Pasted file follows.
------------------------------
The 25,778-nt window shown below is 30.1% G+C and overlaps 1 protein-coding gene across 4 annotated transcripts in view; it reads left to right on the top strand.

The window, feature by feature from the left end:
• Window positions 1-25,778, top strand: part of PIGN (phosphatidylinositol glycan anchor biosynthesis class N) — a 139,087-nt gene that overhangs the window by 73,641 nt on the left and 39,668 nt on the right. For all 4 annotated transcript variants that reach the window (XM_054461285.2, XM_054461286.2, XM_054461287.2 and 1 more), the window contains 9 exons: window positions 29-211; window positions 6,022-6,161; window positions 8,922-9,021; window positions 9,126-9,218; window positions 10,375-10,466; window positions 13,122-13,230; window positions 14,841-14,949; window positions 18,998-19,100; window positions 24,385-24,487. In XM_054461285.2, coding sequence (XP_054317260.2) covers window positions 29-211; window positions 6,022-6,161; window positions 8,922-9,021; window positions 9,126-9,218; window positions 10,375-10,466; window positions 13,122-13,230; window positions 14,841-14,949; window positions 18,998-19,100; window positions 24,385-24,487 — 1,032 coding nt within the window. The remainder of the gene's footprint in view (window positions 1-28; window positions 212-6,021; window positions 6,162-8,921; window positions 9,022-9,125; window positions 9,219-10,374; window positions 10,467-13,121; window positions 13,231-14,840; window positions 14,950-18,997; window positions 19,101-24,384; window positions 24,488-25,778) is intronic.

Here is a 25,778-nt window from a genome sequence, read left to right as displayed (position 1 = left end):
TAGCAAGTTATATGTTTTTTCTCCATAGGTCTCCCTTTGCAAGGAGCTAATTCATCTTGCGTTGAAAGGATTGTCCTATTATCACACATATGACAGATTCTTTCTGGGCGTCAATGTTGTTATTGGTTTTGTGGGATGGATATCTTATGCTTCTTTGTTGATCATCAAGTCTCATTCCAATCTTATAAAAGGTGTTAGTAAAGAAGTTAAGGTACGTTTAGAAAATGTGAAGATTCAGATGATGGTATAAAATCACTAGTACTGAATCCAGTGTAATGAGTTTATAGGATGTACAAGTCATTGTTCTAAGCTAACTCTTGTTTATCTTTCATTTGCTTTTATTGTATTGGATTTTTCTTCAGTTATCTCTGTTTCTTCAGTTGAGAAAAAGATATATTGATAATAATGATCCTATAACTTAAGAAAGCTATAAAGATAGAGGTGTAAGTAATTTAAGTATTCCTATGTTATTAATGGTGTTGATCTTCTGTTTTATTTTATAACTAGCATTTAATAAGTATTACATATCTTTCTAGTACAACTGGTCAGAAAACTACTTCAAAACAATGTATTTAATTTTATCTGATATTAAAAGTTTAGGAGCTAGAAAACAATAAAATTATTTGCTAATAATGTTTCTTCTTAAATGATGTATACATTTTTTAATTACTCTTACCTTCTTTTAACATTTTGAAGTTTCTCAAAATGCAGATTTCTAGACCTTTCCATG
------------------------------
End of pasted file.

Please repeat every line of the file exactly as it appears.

The 25,778-nt window shown below is 30.1% G+C and overlaps 1 protein-coding gene across 4 annotated transcripts in view; it reads left to right on the top strand.

The window, feature by feature from the left end:
• Window positions 1-25,778, top strand: part of PIGN (phosphatidylinositol glycan anchor biosynthesis class N) — a 139,087-nt gene that overhangs the window by 73,641 nt on the left and 39,668 nt on the right. For all 4 annotated transcript variants that reach the window (XM_054461285.2, XM_054461286.2, XM_054461287.2 and 1 more), the window contains 9 exons: window positions 29-211; window positions 6,022-6,161; window positions 8,922-9,021; window positions 9,126-9,218; window positions 10,375-10,466; window positions 13,122-13,230; window positions 14,841-14,949; window positions 18,998-19,100; window positions 24,385-24,487. In XM_054461285.2, coding sequence (XP_054317260.2) covers window positions 29-211; window positions 6,022-6,161; window positions 8,922-9,021; window positions 9,126-9,218; window positions 10,375-10,466; window positions 13,122-13,230; window positions 14,841-14,949; window positions 18,998-19,100; window positions 24,385-24,487 — 1,032 coding nt within the window. The remainder of the gene's footprint in view (window positions 1-28; window positions 212-6,021; window positions 6,162-8,921; window positions 9,022-9,125; window positions 9,219-10,374; window positions 10,467-13,121; window positions 13,231-14,840; window positions 14,950-18,997; window positions 19,101-24,384; window positions 24,488-25,778) is intronic.

Here is a 25,778-nt window from a genome sequence, read left to right as displayed (position 1 = left end):
TAGCAAGTTATATGTTTTTTCTCCATAGGTCTCCCTTTGCAAGGAGCTAATTCATCTTGCGTTGAAAGGATTGTCCTATTATCACACATATGACAGATTCTTTCTGGGCGTCAATGTTGTTATTGGTTTTGTGGGATGGATATCTTATGCTTCTTTGTTGATCATCAAGTCTCATTCCAATCTTATAAAAGGTGTTAGTAAAGAAGTTAAGGTACGTTTAGAAAATGTGAAGATTCAGATGATGGTATAAAATCACTAGTACTGAATCCAGTGTAATGAGTTTATAGGATGTACAAGTCATTGTTCTAAGCTAACTCTTGTTTATCTTTCATTTGCTTTTATTGTATTGGATTTTTCTTCAGTTATCTCTGTTTCTTCAGTTGAGAAAAAGATATATTGATAATAATGATCCTATAACTTAAGAAAGCTATAAAGATAGAGGTGTAAGTAATTTAAGTATTCCTATGTTATTAATGGTGTTGATCTTCTGTTTTATTTTATAACTAGCATTTAATAAGTATTACATATCTTTCTAGTACAACTGGTCAGAAAACTACTTCAAAACAATGTATTTAATTTTATCTGATATTAAAAGTTTAGGAGCTAGAAAACAATAAAATTATTTGCTAATAATGTTTCTTCTTAAATGATGTATACATTTTTTAATTACTCTTACCTTCTTTTAACATTTTGAAGTTTCTCAAAATGCAGATTTCTAGACCTTTCCATG